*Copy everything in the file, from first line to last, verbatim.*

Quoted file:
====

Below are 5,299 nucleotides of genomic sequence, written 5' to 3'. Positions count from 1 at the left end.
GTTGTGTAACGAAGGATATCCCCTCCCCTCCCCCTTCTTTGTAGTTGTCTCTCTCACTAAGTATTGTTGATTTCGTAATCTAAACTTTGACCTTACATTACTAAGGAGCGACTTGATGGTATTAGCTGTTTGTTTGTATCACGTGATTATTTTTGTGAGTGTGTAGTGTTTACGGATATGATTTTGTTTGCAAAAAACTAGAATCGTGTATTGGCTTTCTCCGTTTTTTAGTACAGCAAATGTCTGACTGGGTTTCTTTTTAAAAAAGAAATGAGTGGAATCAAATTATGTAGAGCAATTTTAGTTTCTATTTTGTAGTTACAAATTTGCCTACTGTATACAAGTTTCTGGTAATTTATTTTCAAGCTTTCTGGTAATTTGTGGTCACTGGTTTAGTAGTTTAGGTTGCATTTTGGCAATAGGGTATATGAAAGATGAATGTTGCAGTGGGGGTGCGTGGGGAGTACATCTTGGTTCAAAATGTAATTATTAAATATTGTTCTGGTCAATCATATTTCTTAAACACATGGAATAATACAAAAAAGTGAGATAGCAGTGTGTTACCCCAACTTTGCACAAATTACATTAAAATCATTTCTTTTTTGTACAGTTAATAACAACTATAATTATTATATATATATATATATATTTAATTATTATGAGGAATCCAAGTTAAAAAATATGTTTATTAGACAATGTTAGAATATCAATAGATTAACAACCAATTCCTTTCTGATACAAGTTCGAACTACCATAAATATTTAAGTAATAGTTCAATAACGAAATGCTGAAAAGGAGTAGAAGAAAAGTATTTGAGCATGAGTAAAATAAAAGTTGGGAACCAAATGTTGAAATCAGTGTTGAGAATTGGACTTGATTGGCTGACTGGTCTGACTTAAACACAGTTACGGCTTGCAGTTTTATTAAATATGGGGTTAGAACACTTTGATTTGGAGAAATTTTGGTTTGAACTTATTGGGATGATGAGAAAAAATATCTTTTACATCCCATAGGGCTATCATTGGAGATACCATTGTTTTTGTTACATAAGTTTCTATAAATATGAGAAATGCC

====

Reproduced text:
Below are 5,299 nucleotides of genomic sequence, written 5' to 3'. Positions count from 1 at the left end.
GTTGTGTAACGAAGGATATCCCCTCCCCTCCCCCTTCTTTGTAGTTGTCTCTCTCACTAAGTATTGTTGATTTCGTAATCTAAACTTTGACCTTACATTACTAAGGAGCGACTTGATGGTATTAGCTGTTTGTTTGTATCACGTGATTATTTTTGTGAGTGTGTAGTGTTTACGGATATGATTTTGTTTGCAAAAAACTAGAATCGTGTATTGGCTTTCTCCGTTTTTTAGTACAGCAAATGTCTGACTGGGTTTCTTTTTAAAAAAGAAATGAGTGGAATCAAATTATGTAGAGCAATTTTAGTTTCTATTTTGTAGTTACAAATTTGCCTACTGTATACAAGTTTCTGGTAATTTATTTTCAAGCTTTCTGGTAATTTGTGGTCACTGGTTTAGTAGTTTAGGTTGCATTTTGGCAATAGGGTATATGAAAGATGAATGTTGCAGTGGGGGTGCGTGGGGAGTACATCTTGGTTCAAAATGTAATTATTAAATATTGTTCTGGTCAATCATATTTCTTAAACACATGGAATAATACAAAAAAGTGAGATAGCAGTGTGTTACCCCAACTTTGCACAAATTACATTAAAATCATTTCTTTTTTGTACAGTTAATAACAACTATAATTATTATATATATATATATATATTTAATTATTATGAGGAATCCAAGTTAAAAAATATGTTTATTAGACAATGTTAGAATATCAATAGATTAACAACCAATTCCTTTCTGATACAAGTTCGAACTACCATAAATATTTAAGTAATAGTTCAATAACGAAATGCTGAAAAGGAGTAGAAGAAAAGTATTTGAGCATGAGTAAAATAAAAGTTGGGAACCAAATGTTGAAATCAGTGTTGAGAATTGGACTTGATTGGCTGACTGGTCTGACTTAAACACAGTTACGGCTTGCAGTTTTATTAAATATGGGGTTAGAACACTTTGATTTGGAGAAATTTTGGTTTGAACTTATTGGGATGATGAGAAAAAATATCTTTTACATCCCATAGGGCTATCATTGGAGATACCATTGTTTTTGTTACATAAGTTTCTATAAATATGAGAAATGCC